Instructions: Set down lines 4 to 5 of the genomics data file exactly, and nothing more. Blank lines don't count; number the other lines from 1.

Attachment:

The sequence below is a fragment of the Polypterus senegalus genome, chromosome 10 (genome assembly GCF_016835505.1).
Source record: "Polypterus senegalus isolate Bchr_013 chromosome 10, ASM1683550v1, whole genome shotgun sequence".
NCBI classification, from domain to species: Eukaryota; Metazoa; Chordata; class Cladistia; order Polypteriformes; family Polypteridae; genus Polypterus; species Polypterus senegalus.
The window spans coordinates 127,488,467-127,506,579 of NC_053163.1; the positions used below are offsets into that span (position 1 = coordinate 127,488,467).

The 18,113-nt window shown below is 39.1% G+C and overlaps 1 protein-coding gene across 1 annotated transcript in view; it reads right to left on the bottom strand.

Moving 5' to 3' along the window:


The window spans coordinates 127,488,467-127,506,579 of NC_053163.1; the positions used below are offsets into that span (position 1 = coordinate 127,488,467).

The 18,113-nt window shown below is 39.1% G+C and overlaps 1 protein-coding gene across 1 annotated transcript in view; it reads right to left on the bottom strand.